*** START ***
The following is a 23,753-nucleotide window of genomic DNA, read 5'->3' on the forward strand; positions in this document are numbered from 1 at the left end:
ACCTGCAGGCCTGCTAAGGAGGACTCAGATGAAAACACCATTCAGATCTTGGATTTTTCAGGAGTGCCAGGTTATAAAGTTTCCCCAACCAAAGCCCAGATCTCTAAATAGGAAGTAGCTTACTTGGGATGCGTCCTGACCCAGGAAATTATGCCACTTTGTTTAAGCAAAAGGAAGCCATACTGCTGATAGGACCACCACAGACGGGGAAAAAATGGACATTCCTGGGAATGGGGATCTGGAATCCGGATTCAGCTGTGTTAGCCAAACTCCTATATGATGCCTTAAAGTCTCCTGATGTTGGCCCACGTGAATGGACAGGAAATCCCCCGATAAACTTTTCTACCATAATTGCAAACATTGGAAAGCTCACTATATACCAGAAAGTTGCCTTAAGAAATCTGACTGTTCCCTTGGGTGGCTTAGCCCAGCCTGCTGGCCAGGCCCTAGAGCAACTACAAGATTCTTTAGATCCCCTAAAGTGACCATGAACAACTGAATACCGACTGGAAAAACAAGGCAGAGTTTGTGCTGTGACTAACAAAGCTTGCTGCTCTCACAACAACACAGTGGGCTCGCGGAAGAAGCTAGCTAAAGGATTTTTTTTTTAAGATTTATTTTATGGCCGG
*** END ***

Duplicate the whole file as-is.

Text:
The following is a 23,753-nucleotide window of genomic DNA, read 5'->3' on the forward strand; positions in this document are numbered from 1 at the left end:
ACCTGCAGGCCTGCTAAGGAGGACTCAGATGAAAACACCATTCAGATCTTGGATTTTTCAGGAGTGCCAGGTTATAAAGTTTCCCCAACCAAAGCCCAGATCTCTAAATAGGAAGTAGCTTACTTGGGATGCGTCCTGACCCAGGAAATTATGCCACTTTGTTTAAGCAAAAGGAAGCCATACTGCTGATAGGACCACCACAGACGGGGAAAAAATGGACATTCCTGGGAATGGGGATCTGGAATCCGGATTCAGCTGTGTTAGCCAAACTCCTATATGATGCCTTAAAGTCTCCTGATGTTGGCCCACGTGAATGGACAGGAAATCCCCCGATAAACTTTTCTACCATAATTGCAAACATTGGAAAGCTCACTATATACCAGAAAGTTGCCTTAAGAAATCTGACTGTTCCCTTGGGTGGCTTAGCCCAGCCTGCTGGCCAGGCCCTAGAGCAACTACAAGATTCTTTAGATCCCCTAAAGTGACCATGAACAACTGAATACCGACTGGAAAAACAAGGCAGAGTTTGTGCTGTGACTAACAAAGCTTGCTGCTCTCACAACAACACAGTGGGCTCGCGGAAGAAGCTAGCTAAAGGATTTTTTTTTTAAGATTTATTTTATGGCCGG